I like this work, though I think it is somehow more “literal” than other works by Arcangel. This is not a problem; on the contrary, I think it actually works to bring forth a series of key associations with globalization. For example, the movie is from 1993 and therefore a cult movie for men and women born around the same year as Cory. It is deemed for an American audience who most likely knows the film and therefore has an immediate association between the film’s images and the culture of that generation. Cory’s intervention into the film — the act of including a different soundtrack— reminds us that not only does the image not match the audio, but that the dialogue does not match the actors’ bodies (nor the practices performed by them).  The elements that Cory combines do not match at another level, which is the level at which Indian culture and bodies play a key role in globalization in terms of cheap labour exemplified by “call centers” (where Cory hired his remix actors). The accent of these “actors” suddenly brings these guys “home”. These same guys that call our homes to sell products and services are the same voices we might hear when trying to call some customer service department at a multinational company. In Cory’s work, suddenly these voices take up a ‘foreign’ place. And we know this is not only because of the depiction of white, middle class America in the movie, but because of the economy that makes certain things, like Hollywood movies, circulate in certain directions while preventing some classes, sexualities and bodies from circulating in equal or opposite directions. This of course is not to universalize all non-white bodies, but rather to try to reflect on the core dynamics that makes Cory’s exercise, translate in a way, into a bitter or bad joke.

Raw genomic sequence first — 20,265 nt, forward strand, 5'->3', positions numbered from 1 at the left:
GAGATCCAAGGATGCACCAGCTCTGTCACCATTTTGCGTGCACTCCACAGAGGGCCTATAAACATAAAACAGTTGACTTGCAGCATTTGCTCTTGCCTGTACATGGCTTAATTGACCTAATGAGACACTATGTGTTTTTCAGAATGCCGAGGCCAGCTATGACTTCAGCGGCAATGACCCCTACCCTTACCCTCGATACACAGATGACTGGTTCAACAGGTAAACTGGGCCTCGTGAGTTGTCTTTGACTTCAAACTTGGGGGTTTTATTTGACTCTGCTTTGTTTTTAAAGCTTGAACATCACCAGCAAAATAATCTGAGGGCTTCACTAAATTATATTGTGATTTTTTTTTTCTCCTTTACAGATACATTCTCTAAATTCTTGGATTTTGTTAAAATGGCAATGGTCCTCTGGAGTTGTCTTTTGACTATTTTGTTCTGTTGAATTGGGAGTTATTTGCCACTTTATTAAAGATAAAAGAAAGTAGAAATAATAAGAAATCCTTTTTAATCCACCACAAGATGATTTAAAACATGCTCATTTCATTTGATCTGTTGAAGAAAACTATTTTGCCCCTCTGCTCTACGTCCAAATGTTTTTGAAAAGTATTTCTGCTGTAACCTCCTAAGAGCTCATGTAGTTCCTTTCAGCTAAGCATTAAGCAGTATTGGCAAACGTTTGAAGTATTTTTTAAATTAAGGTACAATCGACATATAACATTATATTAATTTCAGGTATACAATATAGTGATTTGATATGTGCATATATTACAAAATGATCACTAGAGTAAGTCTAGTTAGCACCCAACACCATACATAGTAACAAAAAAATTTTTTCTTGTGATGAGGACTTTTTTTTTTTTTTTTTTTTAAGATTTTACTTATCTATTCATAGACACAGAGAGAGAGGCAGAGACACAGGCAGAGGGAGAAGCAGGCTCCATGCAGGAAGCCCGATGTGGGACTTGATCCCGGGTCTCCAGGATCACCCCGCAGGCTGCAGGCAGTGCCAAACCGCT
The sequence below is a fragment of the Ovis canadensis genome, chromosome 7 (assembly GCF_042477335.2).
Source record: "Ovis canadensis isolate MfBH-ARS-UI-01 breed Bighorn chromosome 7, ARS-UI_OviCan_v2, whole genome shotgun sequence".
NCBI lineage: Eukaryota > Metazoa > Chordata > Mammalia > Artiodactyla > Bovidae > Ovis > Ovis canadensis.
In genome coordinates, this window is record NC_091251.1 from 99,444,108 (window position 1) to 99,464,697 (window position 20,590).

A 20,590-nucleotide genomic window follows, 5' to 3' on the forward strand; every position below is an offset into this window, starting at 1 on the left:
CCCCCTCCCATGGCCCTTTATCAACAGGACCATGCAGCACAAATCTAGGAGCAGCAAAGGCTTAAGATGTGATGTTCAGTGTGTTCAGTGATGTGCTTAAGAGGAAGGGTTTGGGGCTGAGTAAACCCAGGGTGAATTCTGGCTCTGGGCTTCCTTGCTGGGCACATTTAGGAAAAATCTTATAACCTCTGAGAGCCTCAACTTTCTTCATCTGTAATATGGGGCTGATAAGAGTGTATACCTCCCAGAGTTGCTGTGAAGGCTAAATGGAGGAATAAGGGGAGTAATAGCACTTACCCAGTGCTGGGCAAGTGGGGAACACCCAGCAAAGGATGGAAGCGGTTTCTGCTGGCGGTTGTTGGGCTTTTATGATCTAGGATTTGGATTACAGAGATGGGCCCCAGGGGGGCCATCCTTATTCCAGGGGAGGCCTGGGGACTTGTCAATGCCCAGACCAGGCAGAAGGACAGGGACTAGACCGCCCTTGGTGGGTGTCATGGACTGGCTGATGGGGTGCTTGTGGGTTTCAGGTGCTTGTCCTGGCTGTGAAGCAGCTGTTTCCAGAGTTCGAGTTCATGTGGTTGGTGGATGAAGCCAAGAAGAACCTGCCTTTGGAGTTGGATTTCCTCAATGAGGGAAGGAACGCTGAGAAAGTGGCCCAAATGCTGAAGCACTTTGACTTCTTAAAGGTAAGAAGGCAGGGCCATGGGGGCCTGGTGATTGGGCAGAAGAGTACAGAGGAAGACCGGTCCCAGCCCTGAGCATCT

For me, an interesting paradox forms, as the 90s were also a particularly hot time for the discussions of identity politics and the importance of context both inside and outside of contemporary art. It would seem that these debates would not be lost on Arcangel, and that perhaps, cheekily, he does not make overt declarations about advanced globalization and ‘race’ relations in order to further problematize these questions. Perhaps his seeming indifference is a way to encourage my own investigation. This strategy is consistent with his performance work, which can also (intentionally) incite frustration and confusion on the part of the audience. His ‘band’, Title TK for example, consists of three members (himself, Howie Chen and Alan Licht) who get up on stage in music venues, donning really bitchin’ guitars, and with beers in hand, simply talk and never play a note.  What to make of that? What am I supposed to do? How are my expectations thwarted in a way that makes me actually think about what’s going on? In a similar way, his recent concert in Montreal, presented as part of the POP Montreal festival was billed as ‘Cory Arcangel and D’Eon present an evening of music for keyboard’. Most people expected him to perform but instead it was D’Eon who performed Cory’s compositions. Cory’s intervention was to reluctantly get on stage at the end for a few bows. Personally, I thought this was totally fine and reminded me of a choreographer watching his own show, or a fashion designer furtively jumping onto a runway. In any case, perhaps cloaking himself in the slacker ‘bro’ persona is more subversive than meets the eye. We will probably never really know… and I think it’s better that way. But what do you think?


Cheryl Sim
Associate Curator at DHC/ART